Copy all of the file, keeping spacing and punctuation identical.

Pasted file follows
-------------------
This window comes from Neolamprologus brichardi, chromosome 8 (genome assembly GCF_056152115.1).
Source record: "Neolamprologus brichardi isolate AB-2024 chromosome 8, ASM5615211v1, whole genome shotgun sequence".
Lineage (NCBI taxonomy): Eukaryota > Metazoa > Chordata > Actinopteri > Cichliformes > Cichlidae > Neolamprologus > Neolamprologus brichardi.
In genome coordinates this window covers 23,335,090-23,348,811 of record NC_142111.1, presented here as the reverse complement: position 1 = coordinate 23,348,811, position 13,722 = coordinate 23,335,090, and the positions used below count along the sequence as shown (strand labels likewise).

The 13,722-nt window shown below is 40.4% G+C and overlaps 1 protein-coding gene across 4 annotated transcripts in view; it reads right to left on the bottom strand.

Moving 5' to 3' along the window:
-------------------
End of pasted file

This window comes from Neolamprologus brichardi, chromosome 8 (genome assembly GCF_056152115.1).
Source record: "Neolamprologus brichardi isolate AB-2024 chromosome 8, ASM5615211v1, whole genome shotgun sequence".
Lineage (NCBI taxonomy): Eukaryota > Metazoa > Chordata > Actinopteri > Cichliformes > Cichlidae > Neolamprologus > Neolamprologus brichardi.
In genome coordinates this window covers 23,335,090-23,348,811 of record NC_142111.1, presented here as the reverse complement: position 1 = coordinate 23,348,811, position 13,722 = coordinate 23,335,090, and the positions used below count along the sequence as shown (strand labels likewise).

The 13,722-nt window shown below is 40.4% G+C and overlaps 1 protein-coding gene across 4 annotated transcripts in view; it reads right to left on the bottom strand.

Moving 5' to 3' along the window: